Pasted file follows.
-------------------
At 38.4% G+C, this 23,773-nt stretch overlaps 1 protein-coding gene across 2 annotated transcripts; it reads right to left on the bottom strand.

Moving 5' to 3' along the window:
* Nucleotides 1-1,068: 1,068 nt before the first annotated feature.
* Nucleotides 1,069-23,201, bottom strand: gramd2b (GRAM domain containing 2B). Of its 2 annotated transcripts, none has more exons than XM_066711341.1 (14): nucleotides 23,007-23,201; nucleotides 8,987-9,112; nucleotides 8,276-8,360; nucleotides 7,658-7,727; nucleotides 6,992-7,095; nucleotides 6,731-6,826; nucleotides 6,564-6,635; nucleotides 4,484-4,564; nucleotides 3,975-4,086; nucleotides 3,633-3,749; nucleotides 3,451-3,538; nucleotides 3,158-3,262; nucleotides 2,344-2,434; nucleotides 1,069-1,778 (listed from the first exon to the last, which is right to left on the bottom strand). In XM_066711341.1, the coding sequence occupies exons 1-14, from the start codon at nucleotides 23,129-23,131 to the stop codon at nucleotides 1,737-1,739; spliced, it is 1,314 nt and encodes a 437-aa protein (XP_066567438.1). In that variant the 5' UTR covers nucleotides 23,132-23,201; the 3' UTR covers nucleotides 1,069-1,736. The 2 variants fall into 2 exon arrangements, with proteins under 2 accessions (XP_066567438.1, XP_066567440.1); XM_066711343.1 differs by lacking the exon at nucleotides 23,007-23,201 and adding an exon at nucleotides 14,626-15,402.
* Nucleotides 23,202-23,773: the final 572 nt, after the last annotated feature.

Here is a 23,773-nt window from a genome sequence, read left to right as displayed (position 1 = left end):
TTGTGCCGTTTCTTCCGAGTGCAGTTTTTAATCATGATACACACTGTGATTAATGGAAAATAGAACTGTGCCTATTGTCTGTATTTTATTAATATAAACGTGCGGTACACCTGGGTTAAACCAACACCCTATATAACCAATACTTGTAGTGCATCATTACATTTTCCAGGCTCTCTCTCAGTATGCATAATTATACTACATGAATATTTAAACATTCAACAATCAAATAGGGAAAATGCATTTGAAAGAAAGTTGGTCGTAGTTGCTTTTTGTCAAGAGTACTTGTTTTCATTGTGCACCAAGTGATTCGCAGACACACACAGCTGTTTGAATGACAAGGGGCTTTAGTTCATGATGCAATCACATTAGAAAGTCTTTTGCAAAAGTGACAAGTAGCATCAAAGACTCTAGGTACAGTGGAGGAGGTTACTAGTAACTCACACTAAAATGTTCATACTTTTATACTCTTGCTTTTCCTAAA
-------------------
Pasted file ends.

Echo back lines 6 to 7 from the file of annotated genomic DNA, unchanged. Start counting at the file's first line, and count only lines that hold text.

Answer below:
Here is a 23,773-nt window from a genome sequence, read left to right as displayed (position 1 = left end):
TTGTGCCGTTTCTTCCGAGTGCAGTTTTTAATCATGATACACACTGTGATTAATGGAAAATAGAACTGTGCCTATTGTCTGTATTTTATTAATATAAACGTGCGGTACACCTGGGTTAAACCAACACCCTATATAACCAATACTTGTAGTGCATCATTACATTTTCCAGGCTCTCTCTCAGTATGCATAATTATACTACATGAATATTTAAACATTCAACAATCAAATAGGGAAAATGCATTTGAAAGAAAGTTGGTCGTAGTTGCTTTTTGTCAAGAGTACTTGTTTTCATTGTGCACCAAGTGATTCGCAGACACACACAGCTGTTTGAATGACAAGGGGCTTTAGTTCATGATGCAATCACATTAGAAAGTCTTTTGCAAAAGTGACAAGTAGCATCAAAGACTCTAGGTACAGTGGAGGAGGTTACTAGTAACTCACACTAAAATGTTCATACTTTTATACTCTTGCTTTTCCTAAA